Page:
Kodomo no Hi 子供の日 is a Japanese festival held on May 5, since 1948. This festival is a day to wish for the health and growth of children, specifically boys. What are the typical Japanese dishes for Kodomo no Hi? And what is their origin? Discover the lucky dishes and desserts to eat on the children’s day.
The most common foods during the Kodomo no Hi festival
Common foods during Kodomo no Hi festival are red rice, sea bream, shrimps, carp, amberjack, sea bass, bonito, bamboo shoots and leaves…
By the way, the Japanese pronunciation of bonito is “Katsuo“, which means “the son of victory”.
Bamboo shoots are vegetables of the Kodomo no Hi festival season. Bamboo grows quickly. The bamboo shoot dishes represent the hope that the boys will grow up quickly.
During the Kodomo no Hi festival, the house is decorated with a miniature helmet called kabuto or a statuette in armor with the image of Kintaro, the legendary child with superhuman strength.
You can also see many Koinobori floating, mats on which are hung colorful carps, made of paper or silk. Carp is a symbol of longevity, success and good growth. For this reason, some dishes are often shaped like a fish or a rider’s helmet. Dishes and pastries vary greatly in different regions of Japan.
Kashiwa mochi かしわ餅, pastry from the Kanto region
Kashiwa leaves are filled with meanings such as “prosperity of the offspring” and “health of the parents“.
Chimaki 粽, riz gluant dans la région du Kansai
Chimaki, which is often eaten in the Kansai region, is a snack prepared with either glutinous rice or glutinous rice with meat or bamboo shoots and wrapped in bamboo leaves.
It is said to have been originally introduced from China.
Kusa mochi 草餅 which is said to ward off evil spirits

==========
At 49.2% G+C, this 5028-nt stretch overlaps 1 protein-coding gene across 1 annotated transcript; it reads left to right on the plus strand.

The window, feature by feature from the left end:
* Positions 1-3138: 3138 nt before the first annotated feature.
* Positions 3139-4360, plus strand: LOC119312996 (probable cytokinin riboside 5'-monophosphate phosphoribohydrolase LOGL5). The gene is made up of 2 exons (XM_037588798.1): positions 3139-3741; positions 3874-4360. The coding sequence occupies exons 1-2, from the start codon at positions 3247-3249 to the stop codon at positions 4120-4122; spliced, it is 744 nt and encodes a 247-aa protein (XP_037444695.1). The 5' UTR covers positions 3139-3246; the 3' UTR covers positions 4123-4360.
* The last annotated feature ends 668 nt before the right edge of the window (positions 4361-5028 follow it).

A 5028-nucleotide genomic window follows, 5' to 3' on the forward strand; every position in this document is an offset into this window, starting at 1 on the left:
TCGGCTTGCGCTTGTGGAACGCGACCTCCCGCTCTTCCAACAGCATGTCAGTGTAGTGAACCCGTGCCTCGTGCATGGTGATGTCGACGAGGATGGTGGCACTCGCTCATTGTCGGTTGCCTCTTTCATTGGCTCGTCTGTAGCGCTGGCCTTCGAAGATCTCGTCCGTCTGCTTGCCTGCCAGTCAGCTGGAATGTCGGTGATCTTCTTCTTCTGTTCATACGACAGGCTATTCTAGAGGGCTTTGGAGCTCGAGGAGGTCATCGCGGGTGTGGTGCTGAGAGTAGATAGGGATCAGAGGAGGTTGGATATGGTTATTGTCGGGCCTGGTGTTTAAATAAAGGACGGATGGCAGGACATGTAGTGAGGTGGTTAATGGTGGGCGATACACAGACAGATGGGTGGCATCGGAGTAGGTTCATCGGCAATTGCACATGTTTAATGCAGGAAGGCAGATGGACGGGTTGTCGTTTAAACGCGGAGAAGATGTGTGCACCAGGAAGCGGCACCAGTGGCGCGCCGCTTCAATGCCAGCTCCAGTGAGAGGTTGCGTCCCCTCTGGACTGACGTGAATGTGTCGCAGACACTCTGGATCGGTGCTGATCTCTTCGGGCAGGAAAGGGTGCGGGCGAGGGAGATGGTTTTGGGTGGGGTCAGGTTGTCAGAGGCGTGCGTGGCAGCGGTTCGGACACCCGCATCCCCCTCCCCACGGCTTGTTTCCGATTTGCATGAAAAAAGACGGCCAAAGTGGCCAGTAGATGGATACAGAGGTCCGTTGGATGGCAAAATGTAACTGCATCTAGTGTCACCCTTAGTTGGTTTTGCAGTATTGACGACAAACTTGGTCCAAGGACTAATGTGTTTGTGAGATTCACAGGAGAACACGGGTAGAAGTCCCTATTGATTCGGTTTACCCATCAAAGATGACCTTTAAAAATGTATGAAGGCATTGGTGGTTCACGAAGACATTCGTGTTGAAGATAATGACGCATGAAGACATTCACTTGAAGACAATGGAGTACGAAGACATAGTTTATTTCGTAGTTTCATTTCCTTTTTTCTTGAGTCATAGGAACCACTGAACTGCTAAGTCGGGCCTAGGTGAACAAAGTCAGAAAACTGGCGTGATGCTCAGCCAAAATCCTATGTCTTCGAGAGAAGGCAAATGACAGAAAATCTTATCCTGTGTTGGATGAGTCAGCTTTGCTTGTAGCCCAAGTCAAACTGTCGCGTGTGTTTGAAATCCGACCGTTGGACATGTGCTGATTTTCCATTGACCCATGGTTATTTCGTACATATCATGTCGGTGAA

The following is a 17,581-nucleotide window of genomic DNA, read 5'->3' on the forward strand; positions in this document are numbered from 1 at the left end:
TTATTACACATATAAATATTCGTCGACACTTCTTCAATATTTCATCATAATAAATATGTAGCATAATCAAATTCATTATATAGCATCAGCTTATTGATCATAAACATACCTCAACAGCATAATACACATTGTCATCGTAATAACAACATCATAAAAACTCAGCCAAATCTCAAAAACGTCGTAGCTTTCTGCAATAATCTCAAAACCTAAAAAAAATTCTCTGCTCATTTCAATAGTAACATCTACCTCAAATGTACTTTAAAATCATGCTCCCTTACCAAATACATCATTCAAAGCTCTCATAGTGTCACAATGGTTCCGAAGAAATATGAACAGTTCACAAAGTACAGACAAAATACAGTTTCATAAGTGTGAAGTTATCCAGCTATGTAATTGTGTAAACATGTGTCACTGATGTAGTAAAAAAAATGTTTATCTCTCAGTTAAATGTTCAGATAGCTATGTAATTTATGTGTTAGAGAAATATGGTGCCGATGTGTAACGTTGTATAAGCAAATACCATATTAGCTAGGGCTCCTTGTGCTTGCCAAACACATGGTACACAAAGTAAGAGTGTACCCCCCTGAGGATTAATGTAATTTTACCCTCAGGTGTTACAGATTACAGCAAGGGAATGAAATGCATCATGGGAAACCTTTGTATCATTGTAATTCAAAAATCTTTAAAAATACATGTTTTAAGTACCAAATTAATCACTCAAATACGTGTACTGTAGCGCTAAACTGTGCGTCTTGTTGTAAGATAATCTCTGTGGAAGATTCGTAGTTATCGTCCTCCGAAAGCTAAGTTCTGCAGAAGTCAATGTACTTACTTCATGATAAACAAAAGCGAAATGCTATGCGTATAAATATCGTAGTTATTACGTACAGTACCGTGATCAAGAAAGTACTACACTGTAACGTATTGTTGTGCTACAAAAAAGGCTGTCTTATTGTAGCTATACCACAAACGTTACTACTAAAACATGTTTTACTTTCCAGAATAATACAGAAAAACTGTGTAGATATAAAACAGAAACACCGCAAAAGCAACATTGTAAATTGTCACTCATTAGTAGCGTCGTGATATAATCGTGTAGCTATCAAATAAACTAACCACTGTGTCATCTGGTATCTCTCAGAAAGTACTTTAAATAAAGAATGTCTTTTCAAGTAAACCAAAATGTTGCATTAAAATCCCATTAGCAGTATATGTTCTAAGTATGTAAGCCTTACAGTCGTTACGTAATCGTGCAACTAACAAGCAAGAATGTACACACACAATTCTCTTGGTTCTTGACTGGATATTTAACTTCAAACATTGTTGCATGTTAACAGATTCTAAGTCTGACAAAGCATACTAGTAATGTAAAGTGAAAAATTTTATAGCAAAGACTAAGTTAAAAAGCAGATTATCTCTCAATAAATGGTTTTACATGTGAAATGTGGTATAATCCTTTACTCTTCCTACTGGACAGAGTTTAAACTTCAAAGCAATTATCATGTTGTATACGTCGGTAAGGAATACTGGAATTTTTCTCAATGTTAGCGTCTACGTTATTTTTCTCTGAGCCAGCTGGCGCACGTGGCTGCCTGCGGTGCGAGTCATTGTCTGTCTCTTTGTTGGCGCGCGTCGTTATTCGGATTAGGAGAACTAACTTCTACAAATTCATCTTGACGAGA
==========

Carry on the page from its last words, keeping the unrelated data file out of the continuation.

Kusa mochi is a Japanese confection made by mixing bean paste with mugwort and other herbs.
Mugwort was believed to have the power to ward off evil and disease, so it became popular as a good luck charm.
Beko mochi べこ餅 in Hokkaido
Beko mochi is popular in Hokkaido. It is made of rice powder with sugar, and brown cane sugar. The texture is like dango (dumpling), the smell is similar to rice cake.
The bamboo leaf is also scented.
Sasa dango 笹団子 in Niigata
Sasa dango are mugwort dumplings with red bean paste and wrapped in bamboo leaves.
Sasa maki 笹巻き in Yamagata
Sasa maki is made with glutinous rice boiled in bamboo leaves and is triangular in shape.
In Yamagata, they are usually soaked or sprinkled with sweet soy powder or kinako.
Akumaki あくまき in Kagoshima
A bamboo leaf soaked overnight is used to wrap sticky rice soaked in the same way.
Because it is slightly bitter, it is usually eaten with mixed sugar and toasted soy flour (kinako), with a little salt or dipped in honey.
Ideas for dishes and desserts for the children’s party or dragon boats
Sushi, culinary emblem of Japan, will be declined in the shape of carp at home as the inari sushi or the futomaki.
A rolled cake in the shape of carp and Japanese strawberry shortcake
The pastries will be of course declined in the shape of fish.
It will be easy to make scales with strawberries on a cake roll for example or to add a small statuette on a Japanese strawberry shortcake!
Kabuto spring roll カブト春巻き
Spring rolls folded like Kabuto soldier helmets that are filled with meat, ham or cheese!
They are fried fritters, and will make sensations with the small sausages cut in the shape of carp.
Chirashi sushi, a friendly and festive dish
Chirashi sushi is a perfect dish for the holidays. So why not make a chirashi sushi with shrimp and bamboo shoots and a unique decoration for the Children’s Day.
Here is our recipe for chirashi sushi, perfect for the festival.
The Japanese imperial calendar “Gosekku” 五節句
The day of Kodomo no hi originally called Tango no sekku, “dragon boats” is actually part of the 5 annual traditions of the Japanese imperial calendar called gosekku, 五節句. Still celebrated today, the other 4 are:
- January 7, called Nanakusa no Sekku ( 七草の節句, festival of the 7 herbs)
- March 3, called Hina Matsuri (上巳, the doll festival)
- on July 7 the famous tanabata festival 七夕, also called the “star festival”
- and finally, on September 9, kiku no sekku, (重陽) the Chrysanthemum Festival.